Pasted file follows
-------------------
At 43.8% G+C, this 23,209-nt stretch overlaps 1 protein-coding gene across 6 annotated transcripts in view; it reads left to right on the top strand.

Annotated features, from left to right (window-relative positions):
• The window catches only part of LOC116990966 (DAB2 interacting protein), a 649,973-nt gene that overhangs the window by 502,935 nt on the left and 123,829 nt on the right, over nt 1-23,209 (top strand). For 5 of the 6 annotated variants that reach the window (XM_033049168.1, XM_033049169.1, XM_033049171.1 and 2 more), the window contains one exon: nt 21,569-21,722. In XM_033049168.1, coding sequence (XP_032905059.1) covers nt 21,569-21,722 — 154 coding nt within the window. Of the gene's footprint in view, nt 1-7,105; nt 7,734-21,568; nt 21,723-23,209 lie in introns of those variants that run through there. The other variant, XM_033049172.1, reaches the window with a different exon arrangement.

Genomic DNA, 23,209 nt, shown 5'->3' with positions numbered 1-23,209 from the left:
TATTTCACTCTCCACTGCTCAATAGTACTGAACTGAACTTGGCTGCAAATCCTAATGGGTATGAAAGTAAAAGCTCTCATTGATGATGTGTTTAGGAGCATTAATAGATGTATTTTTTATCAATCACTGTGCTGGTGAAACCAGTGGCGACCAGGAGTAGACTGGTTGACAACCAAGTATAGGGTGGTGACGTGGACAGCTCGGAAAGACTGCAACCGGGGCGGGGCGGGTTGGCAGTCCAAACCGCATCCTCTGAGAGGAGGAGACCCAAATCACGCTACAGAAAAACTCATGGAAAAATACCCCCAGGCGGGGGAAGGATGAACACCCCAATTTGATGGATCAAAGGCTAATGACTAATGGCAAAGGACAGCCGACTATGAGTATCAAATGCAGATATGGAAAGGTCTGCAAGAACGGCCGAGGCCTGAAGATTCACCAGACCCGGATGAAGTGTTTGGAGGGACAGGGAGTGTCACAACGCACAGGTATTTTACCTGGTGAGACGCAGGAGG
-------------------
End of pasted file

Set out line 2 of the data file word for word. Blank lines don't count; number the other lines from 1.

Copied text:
Annotated features, from left to right (window-relative positions):